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Child sexual abuse is largely hidden from the adult society An epidemiological study of adolescents disclosures
Lund University.
Linköping University, Faculty of Health Sciences. Linköping University, Department of Clinical and Experimental Medicine, Child and Adolescent Psychiatry .
2008 (English)In: Child Abuse and Neglect, ISSN 0145-2134 , Vol. 32, no 12, 1095-1108 p.Article in journal (Refereed) Published
Abstract [en]

Objectives: The aim of this study was to investigate disclosure rates and disclosure patterns and to examine predictors of non-disclosure in a sample of male and female adolescents with self-reported experiences of sexual abuse.

Method: A sample of 4,339 high school seniors (2,324 girls, 2,015 boys) was examined with a questionnaire concerning sexual experiences in this study with a focus on disclosure of sexual abuse (non-contact, contact or penetrating abuse, and including peer abuse).

Results: Of the sample, 1,505 girls (65%) and 457 boys (23%) reported experience of sexual abuse. The disclosure rate was 81% (girls) and 69% (boys). Girls and boys disclosed most often to a friend of their own age. Few had disclosed to professionals. Even fewer said that the incident had been reported to the authorities. Logistic regression showed that it was less likely for girls to disclose if they had experienced contact sexual abuse with or without penetration, abuse by a family member, only a single abuse occasion or if they had perceived their parents as non-caring. Boys were less likely to disclose if they studied a vocational program, lived with both parents or had perceived their parents as either caring and overprotective or non-caring and not overprotective.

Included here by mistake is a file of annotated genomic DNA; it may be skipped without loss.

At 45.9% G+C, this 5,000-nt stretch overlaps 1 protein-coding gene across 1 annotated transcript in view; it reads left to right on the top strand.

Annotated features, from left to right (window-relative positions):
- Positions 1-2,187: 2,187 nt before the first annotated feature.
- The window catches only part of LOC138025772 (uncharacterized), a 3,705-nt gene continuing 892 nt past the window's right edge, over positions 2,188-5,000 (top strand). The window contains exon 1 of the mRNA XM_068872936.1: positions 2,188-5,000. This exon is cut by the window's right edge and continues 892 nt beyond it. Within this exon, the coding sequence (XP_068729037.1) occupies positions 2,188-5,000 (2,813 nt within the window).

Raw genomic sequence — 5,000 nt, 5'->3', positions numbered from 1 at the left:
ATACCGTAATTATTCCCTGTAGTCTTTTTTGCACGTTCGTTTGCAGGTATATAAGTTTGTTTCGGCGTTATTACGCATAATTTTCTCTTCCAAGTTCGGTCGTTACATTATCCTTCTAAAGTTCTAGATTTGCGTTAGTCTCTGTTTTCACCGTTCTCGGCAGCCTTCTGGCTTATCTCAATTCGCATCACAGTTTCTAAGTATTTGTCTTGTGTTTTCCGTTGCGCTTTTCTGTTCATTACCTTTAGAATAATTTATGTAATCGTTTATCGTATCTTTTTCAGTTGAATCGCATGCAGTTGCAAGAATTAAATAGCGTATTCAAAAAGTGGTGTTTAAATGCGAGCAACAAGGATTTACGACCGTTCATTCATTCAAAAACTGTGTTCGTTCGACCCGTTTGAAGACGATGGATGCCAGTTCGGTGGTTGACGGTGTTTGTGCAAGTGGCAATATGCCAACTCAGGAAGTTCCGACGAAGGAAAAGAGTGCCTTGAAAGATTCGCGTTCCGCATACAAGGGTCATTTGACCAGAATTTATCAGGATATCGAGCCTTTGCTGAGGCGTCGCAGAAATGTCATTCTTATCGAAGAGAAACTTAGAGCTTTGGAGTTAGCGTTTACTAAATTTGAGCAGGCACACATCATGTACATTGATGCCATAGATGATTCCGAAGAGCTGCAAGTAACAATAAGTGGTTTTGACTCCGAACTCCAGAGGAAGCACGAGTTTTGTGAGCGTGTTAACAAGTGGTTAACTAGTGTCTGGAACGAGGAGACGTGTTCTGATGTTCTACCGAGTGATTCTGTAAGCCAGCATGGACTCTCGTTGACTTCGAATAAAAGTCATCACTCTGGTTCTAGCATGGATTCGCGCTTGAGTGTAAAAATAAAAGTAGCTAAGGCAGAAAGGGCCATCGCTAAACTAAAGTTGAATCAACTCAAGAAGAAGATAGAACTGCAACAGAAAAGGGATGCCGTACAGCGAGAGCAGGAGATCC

Conclusions: Disclosing sexual abuse is a complex process. Much is hidden from the adult society, especially from professionals and the legal system. Since peers are the most common receivers of abuse information, programs for supporting peers ought to be developed. Differences in disclosure patterns for girls and boys indicate that a gender perspective is helpful when developing guidelines for professionals.

Practice implications: Professionals, especially in the school system, need to be more aware of the finding that few sexually abused children seek help from professionals or other adults and that support offers should be directly addressed not only to the vulnerable young persons themselves but also to peers who wish to help a friend.

Place, publisher, year, edition, pages
2008. Vol. 32, no 12, 1095-1108 p.
Keyword [en]
Child sexual abuse, Disclosure, Adolescence, Gender
National Category
Medical and Health Sciences
URN: urn:nbn:se:liu:diva-16225DOI: 10.1016/j.chiabu.2008.04.001OAI: diva2:133470
Available from: 2009-01-12 Created: 2009-01-09 Last updated: 2009-05-12

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Svedin, Carl Göran
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